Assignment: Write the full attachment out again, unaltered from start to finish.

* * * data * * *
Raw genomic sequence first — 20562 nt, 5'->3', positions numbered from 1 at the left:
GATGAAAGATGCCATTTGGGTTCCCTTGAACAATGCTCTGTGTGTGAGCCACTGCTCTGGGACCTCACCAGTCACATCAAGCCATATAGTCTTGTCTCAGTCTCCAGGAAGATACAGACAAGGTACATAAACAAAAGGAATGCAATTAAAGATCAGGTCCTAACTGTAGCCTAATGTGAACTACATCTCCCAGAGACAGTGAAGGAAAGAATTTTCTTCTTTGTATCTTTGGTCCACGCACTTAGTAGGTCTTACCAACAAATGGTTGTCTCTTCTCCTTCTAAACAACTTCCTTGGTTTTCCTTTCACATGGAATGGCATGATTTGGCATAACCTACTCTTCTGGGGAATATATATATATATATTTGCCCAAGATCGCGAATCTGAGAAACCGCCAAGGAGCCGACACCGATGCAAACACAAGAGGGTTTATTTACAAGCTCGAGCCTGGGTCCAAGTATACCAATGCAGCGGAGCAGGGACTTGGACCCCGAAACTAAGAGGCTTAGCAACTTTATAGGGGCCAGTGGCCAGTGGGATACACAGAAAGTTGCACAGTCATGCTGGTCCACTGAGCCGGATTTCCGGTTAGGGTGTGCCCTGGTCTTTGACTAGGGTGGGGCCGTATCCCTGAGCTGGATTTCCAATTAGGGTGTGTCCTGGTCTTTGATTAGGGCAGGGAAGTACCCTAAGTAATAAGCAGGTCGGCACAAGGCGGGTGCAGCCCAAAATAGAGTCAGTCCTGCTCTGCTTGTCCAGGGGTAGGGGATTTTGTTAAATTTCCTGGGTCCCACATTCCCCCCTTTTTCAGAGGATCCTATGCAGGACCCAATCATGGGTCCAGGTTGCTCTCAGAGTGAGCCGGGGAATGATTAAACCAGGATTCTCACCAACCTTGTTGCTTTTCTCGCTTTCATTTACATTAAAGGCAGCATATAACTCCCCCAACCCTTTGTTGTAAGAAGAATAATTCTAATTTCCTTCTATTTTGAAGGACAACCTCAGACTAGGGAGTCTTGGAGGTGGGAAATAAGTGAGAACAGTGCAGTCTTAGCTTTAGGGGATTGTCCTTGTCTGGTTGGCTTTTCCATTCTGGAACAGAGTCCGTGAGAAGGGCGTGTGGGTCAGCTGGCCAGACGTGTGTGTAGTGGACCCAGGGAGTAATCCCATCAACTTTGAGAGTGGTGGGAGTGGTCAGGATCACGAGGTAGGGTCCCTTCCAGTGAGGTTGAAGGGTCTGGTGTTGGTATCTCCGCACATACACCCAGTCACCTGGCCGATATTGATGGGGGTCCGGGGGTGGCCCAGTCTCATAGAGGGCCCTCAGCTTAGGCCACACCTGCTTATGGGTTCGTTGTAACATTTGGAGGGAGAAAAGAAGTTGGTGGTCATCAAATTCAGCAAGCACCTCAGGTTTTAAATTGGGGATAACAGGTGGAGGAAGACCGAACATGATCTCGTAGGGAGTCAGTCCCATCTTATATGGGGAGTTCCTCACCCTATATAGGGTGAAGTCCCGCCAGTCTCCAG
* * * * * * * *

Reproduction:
Raw genomic sequence first — 20562 nt, 5'->3', positions numbered from 1 at the left:
GATGAAAGATGCCATTTGGGTTCCCTTGAACAATGCTCTGTGTGTGAGCCACTGCTCTGGGACCTCACCAGTCACATCAAGCCATATAGTCTTGTCTCAGTCTCCAGGAAGATACAGACAAGGTACATAAACAAAAGGAATGCAATTAAAGATCAGGTCCTAACTGTAGCCTAATGTGAACTACATCTCCCAGAGACAGTGAAGGAAAGAATTTTCTTCTTTGTATCTTTGGTCCACGCACTTAGTAGGTCTTACCAACAAATGGTTGTCTCTTCTCCTTCTAAACAACTTCCTTGGTTTTCCTTTCACATGGAATGGCATGATTTGGCATAACCTACTCTTCTGGGGAATATATATATATATATTTGCCCAAGATCGCGAATCTGAGAAACCGCCAAGGAGCCGACACCGATGCAAACACAAGAGGGTTTATTTACAAGCTCGAGCCTGGGTCCAAGTATACCAATGCAGCGGAGCAGGGACTTGGACCCCGAAACTAAGAGGCTTAGCAACTTTATAGGGGCCAGTGGCCAGTGGGATACACAGAAAGTTGCACAGTCATGCTGGTCCACTGAGCCGGATTTCCGGTTAGGGTGTGCCCTGGTCTTTGACTAGGGTGGGGCCGTATCCCTGAGCTGGATTTCCAATTAGGGTGTGTCCTGGTCTTTGATTAGGGCAGGGAAGTACCCTAAGTAATAAGCAGGTCGGCACAAGGCGGGTGCAGCCCAAAATAGAGTCAGTCCTGCTCTGCTTGTCCAGGGGTAGGGGATTTTGTTAAATTTCCTGGGTCCCACATTCCCCCCTTTTTCAGAGGATCCTATGCAGGACCCAATCATGGGTCCAGGTTGCTCTCAGAGTGAGCCGGGGAATGATTAAACCAGGATTCTCACCAACCTTGTTGCTTTTCTCGCTTTCATTTACATTAAAGGCAGCATATAACTCCCCCAACCCTTTGTTGTAAGAAGAATAATTCTAATTTCCTTCTATTTTGAAGGACAACCTCAGACTAGGGAGTCTTGGAGGTGGGAAATAAGTGAGAACAGTGCAGTCTTAGCTTTAGGGGATTGTCCTTGTCTGGTTGGCTTTTCCATTCTGGAACAGAGTCCGTGAGAAGGGCGTGTGGGTCAGCTGGCCAGACGTGTGTGTAGTGGACCCAGGGAGTAATCCCATCAACTTTGAGAGTGGTGGGAGTGGTCAGGATCACGAGGTAGGGTCCCTTCCAGTGAGGTTGAAGGGTCTGGTGTTGGTATCTCCGCACATACACCCAGTCACCTGGCCGATATTGATGGGGGTCCGGGGGTGGCCCAGTCTCATAGAGGGCCCTCAGCTTAGGCCACACCTGCTTATGGGTTCGTTGTAACATTTGGAGGGAGAAAAGAAGTTGGTGGTCATCAAATTCAGCAAGCACCTCAGGTTTTAAATTGGGGATAACAGGTGGAGGAAGACCGAACATGATCTCGTAGGGAGTCAGTCCCATCTTATATGGGGAGTTCCTCACCCTATATAGGGTGAAGTCCCGCCAGTCTCCAG